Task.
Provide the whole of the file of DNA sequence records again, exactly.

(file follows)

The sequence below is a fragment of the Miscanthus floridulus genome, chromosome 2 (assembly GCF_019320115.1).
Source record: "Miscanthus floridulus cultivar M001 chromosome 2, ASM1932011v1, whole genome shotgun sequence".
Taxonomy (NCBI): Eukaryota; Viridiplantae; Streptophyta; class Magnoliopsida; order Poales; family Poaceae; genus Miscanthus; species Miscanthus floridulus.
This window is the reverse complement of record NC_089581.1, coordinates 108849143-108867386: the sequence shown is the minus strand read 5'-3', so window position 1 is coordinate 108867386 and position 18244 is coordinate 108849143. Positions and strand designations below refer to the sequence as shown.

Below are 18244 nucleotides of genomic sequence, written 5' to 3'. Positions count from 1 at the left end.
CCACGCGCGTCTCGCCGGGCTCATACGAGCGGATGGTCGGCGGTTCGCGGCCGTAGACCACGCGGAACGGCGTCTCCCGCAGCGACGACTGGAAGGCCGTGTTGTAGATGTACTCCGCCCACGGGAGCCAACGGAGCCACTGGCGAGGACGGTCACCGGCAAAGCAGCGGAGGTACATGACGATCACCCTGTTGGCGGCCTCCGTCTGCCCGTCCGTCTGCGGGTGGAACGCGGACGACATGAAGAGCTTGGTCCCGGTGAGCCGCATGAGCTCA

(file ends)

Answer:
The sequence below is a fragment of the Miscanthus floridulus genome, chromosome 2 (assembly GCF_019320115.1).
Source record: "Miscanthus floridulus cultivar M001 chromosome 2, ASM1932011v1, whole genome shotgun sequence".
Taxonomy (NCBI): Eukaryota; Viridiplantae; Streptophyta; class Magnoliopsida; order Poales; family Poaceae; genus Miscanthus; species Miscanthus floridulus.
This window is the reverse complement of record NC_089581.1, coordinates 108849143-108867386: the sequence shown is the minus strand read 5'-3', so window position 1 is coordinate 108867386 and position 18244 is coordinate 108849143. Positions and strand designations below refer to the sequence as shown.

Below are 18244 nucleotides of genomic sequence, written 5' to 3'. Positions count from 1 at the left end.
CCACGCGCGTCTCGCCGGGCTCATACGAGCGGATGGTCGGCGGTTCGCGGCCGTAGACCACGCGGAACGGCGTCTCCCGCAGCGACGACTGGAAGGCCGTGTTGTAGATGTACTCCGCCCACGGGAGCCAACGGAGCCACTGGCGAGGACGGTCACCGGCAAAGCAGCGGAGGTACATGACGATCACCCTGTTGGCGGCCTCCGTCTGCCCGTCCGTCTGCGGGTGGAACGCGGACGACATGAAGAGCTTGGTCCCGGTGAGCCGCATGAGCTCA